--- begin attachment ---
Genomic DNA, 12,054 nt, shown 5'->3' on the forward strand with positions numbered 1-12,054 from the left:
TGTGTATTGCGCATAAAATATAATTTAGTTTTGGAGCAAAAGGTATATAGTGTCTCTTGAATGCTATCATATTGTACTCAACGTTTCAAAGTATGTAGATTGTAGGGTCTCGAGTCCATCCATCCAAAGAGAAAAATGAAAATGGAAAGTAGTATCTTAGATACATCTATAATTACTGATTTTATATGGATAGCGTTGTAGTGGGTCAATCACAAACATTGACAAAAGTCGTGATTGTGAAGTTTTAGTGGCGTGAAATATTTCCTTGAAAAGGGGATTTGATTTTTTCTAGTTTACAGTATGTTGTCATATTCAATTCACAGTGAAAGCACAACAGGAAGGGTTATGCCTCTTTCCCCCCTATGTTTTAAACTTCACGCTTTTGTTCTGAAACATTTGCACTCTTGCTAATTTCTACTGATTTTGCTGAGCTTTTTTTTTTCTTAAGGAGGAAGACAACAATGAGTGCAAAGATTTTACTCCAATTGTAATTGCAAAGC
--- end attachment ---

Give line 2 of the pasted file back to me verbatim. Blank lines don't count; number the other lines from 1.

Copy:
TGTGTATTGCGCATAAAATATAATTTAGTTTTGGAGCAAAAGGTATATAGTGTCTCTTGAATGCTATCATATTGTACTCAACGTTTCAAAGTATGTAGATTGTAGGGTCTCGAGTCCATCCATCCAAAGAGAAAAATGAAAATGGAAAGTAGTATCTTAGATACATCTATAATTACTGATTTTATATGGATAGCGTTGTAGTGGGTCAATCACAAACATTGACAAAAGTCGTGATTGTGAAGTTTTAGTGGCGTGAAATATTTCCTTGAAAAGGGGATTTGATTTTTTCTAGTTTACAGTATGTTGTCATATTCAATTCACAGTGAAAGCACAACAGGAAGGGTTATGCCTCTTTCCCCCCTATGTTTTAAACTTCACGCTTTTGTTCTGAAACATTTGCACTCTTGCTAATTTCTACTGATTTTGCTGAGCTTTTTTTTTTCTTAAGGAGGAAGACAACAATGAGTGCAAAGATTTTACTCCAATTGTAATTGCAAAGC